Structural clusters frequently span multiple clonal lineages.

We analysed each of the 184 domain-consistent structural clusters to determine how often the antibodies clustered together belonged to multiple lenient Fv clonotypes. A total of 88 (47.8%) contained at least one pair of antibodies from different lenient Fv clonotypes and 73 (39.7%) of the structural clusters contain at least two lenient VH-only clonotypes. It is clear that antibodies with both heavy and light chains of differing clonality can frequently co-exist within our structural clusters.

Many structural clusters contain at least one pair of antibodies from the same clonotype; this is unsurprising since the ‘near-identical sequence, similar function’ assumption underpinning clonotyping experiments is often correct. However, the high frequency with which we group antibodies spanning several clonotypes into the same structural cluster recapitulates the findings of other papers [810], and our earlier analysis on solved structures, that clonotyping cannot group together all antibodies capable of same-epitope engagement.

In most cases where multiple clonotypes are found in the same structural cluster, it is due to significant differences in the CDRH3 sequence. However, some clusters such as SC134 (which pools COV2–2490 (60) with H712061+K711727 (61)), contain many differences across the entirety of the sequence (26 differences across VH, 27 across VL) and align closest to different heavy V (IGHV3–7 vs. IGHV3–30) and light V (IGKV1–5 vs. IGKV1D-16) genes.

‘Public’ response antibodies.

‘Public’ antibodies, those that are raised independently across multiple individuals against an immunodominant epitope, are of high interest to several fields of research, from vaccinology to drug discovery [7072].

Several studies have already identified public SARS-CoV-2 response antibodies based on convergence towards particular clonotype lineages [1218], but none have yet considered the fact that antibodies from different lineages can exert similar functions. As demonstrated above, structural clustering enables us to group together clonally-distinct antibodies with a high chance of engaging the same epitope. We therefore examined our structural clusters to reveal functionally similar groups of antibodies from different genetic lineages that have been independently isolated across several different studies (i.e. “public structures”).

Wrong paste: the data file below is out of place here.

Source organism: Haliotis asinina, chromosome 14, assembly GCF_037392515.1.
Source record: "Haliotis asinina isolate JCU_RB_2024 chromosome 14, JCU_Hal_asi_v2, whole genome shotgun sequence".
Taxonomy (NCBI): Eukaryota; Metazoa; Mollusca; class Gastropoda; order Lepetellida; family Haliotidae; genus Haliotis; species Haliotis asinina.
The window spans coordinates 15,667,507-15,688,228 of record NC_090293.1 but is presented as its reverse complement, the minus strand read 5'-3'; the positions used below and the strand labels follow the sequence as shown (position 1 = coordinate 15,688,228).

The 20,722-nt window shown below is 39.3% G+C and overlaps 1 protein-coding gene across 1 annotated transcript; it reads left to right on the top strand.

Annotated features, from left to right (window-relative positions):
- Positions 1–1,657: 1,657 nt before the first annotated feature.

A striking example of a public structure that spans multiple clonotypes is SC3 (Fig 5). SC3 contains nine antibodies from five independent sources, spanning five lenient Fv-clonotypes. All antibodies align closest to the IGHV1–58/IGKV2–30 gene transcripts but have sequence-diverse CDRH3s all containing a common intra-loop disulfide bridge.

Fig 5. SARS-CoV-2 RBD-binding antibodies with similar predicted structure that span multiple clonotypes.

A representative of structural cluster 3 (SC3, cyan), structural cluster 21 (SC21, orange), and structural cluster 24 (SC24, green) are aligned in the context of the COVOX-253:RBD co-crystal complex (RBD in salmon). The CDRH3 and CDRL3 structures are highlighted in cartoon representation. All 100% sequence non-redundant CDRH3 and CDRL3 sequences across the three structures are listed, grouped by lenient VH- or VL-clonotype, with the cluster representative in bold font. The alignment shows the various CDRH3 and CDRL3 structures are likely to be topologically compatible with this RBD epitope. Residues E484 and N501, commonly mutated in SARS-CoV-2 variants of concern, are highlighted as sticks and coloured by default atom type. Closest heavy-atom distances between the functional group (carboyxlate/amide heteroatom) and the different structural classes of antibody are shown.